So what are the full state law implications of treating as purchase money the negative equity on an old loan when it is rolled into a purchase money loan?  Could this be problematic in commercial secured lending? Could it be troublesome in consumer purchase money lending outside bankruptcy?

These questions are likely to be on the minds of the justices of the New York Court of Appeals when they decide later this year whether, as a matter of state law, a “purchase money obligation” under U.C.C. section 9-103(a)(2) includes old negative equity.  The U.S. Court of Appeals for the Second Circuit certified the question to that court in In re Peaselee  (and also said that the bankruptcy law question should be resolved by interpretation of state law)      http://www.ca2.uscourts.gov:8080/isysnative/RDpcT3BpbnNcT1BOXDA3LTM5NjItYmtfb3BuLnBkZg==/07-3962-bk_opn.pdf .  The NY court accepted the question late last year.  http://www.law.cornell.edu/nyctap/I08_0165.htm  Briefing will be coming up in a few months.

One could argue that using state law on this question in bankruptcy is a mistake.  The state law issue does not involve questions about the extent of cramdown; that is a pure bankruptcy concern.  But the Bankruptcy Code does not define “purchase money security interest,” and using the Butner principle, the Second Circuit said state law determines the definition for bankruptcy purposes.  So let’s assume that state law will control.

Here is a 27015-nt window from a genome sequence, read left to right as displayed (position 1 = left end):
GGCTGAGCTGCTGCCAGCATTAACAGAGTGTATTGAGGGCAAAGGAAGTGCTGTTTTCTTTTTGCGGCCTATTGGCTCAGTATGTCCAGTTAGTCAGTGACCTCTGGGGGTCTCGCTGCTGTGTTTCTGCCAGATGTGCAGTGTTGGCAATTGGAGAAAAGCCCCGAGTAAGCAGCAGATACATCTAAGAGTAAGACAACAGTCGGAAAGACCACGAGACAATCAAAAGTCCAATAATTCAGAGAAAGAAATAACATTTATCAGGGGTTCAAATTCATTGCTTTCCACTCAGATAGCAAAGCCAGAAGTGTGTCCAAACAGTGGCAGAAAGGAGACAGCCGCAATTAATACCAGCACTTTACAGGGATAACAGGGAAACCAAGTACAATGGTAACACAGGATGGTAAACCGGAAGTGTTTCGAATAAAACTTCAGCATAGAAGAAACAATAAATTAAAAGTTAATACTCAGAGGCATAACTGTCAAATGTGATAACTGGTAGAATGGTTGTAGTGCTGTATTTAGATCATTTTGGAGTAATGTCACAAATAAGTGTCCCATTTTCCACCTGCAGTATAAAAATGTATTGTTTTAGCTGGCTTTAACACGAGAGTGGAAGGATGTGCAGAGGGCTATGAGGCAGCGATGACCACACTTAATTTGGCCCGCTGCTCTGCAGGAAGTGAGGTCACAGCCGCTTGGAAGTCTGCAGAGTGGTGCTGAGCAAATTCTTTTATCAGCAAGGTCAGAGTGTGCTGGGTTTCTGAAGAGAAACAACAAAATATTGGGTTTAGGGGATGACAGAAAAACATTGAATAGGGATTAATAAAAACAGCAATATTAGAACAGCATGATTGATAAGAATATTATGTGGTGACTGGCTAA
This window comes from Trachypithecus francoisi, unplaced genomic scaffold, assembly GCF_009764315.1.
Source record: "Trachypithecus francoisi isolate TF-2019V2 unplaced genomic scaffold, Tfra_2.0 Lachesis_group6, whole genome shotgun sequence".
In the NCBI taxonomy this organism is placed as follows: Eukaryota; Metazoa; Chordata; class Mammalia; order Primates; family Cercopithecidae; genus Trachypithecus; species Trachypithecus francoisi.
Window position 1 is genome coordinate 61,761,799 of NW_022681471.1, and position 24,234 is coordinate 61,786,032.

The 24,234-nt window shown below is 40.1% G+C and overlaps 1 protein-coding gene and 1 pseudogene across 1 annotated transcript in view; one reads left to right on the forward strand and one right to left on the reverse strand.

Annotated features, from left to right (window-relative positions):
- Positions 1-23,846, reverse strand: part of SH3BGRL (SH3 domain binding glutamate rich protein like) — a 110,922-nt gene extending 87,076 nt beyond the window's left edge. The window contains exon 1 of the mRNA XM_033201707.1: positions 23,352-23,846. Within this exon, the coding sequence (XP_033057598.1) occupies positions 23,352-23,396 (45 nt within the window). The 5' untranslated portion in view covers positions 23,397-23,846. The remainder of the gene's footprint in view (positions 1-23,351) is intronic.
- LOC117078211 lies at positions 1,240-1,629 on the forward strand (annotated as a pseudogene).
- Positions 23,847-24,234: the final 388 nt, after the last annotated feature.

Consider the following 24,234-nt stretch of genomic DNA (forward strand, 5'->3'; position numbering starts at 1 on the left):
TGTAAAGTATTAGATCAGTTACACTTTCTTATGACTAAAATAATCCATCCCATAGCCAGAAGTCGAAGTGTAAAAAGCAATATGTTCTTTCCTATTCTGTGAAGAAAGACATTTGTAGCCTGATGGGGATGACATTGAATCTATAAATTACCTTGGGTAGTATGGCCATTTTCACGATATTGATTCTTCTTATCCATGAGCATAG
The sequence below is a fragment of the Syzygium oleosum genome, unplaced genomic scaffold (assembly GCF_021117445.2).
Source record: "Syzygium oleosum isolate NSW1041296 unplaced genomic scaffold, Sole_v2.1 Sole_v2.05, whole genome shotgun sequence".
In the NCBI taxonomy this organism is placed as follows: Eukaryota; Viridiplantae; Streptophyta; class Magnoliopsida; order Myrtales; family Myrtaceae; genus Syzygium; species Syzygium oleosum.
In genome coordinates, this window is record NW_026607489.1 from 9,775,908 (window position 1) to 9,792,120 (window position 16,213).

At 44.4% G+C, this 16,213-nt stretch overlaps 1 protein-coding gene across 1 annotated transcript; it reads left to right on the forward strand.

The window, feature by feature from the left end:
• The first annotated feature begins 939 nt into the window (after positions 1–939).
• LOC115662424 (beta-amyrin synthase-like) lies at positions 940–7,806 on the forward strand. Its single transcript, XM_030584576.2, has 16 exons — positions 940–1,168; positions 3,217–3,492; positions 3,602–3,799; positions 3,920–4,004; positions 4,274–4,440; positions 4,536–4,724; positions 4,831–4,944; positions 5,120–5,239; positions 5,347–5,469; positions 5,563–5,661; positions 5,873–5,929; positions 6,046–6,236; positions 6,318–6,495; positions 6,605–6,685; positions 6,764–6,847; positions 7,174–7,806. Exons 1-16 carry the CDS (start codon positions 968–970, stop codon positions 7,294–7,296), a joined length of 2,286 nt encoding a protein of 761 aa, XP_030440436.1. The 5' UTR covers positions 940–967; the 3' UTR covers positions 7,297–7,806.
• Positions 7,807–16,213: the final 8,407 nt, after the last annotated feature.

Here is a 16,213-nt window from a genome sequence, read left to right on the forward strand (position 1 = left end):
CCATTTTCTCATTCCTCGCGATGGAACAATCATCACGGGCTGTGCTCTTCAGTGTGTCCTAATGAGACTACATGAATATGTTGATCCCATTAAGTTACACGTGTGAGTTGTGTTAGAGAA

So, supernerds, you know who you are.  If you got this far, you probably qualify.  What’s the right policy answer under state law?  As a technical matter, it seems pretty clear that the bankruptcy courts that have treated negative equity as part of purchase money obligations have not understood Article 9.  The history of the definition of purchase money obligation is that it covered credit sales and third-party financing.  The language “incurred in connection with acquiring rights in” the collateral was used to refer to the latter (that is, loans incurred from a third party and used to purchase the collateral from the seller), and not in order to cover paying off old loans by rolling them into a new purchase money loan. See http://www.nacba.org/s/45_50fc1f2acc4e329/  But beyond that technical legal argument, what policy arguments are there that bear on the interpretation issue under state law?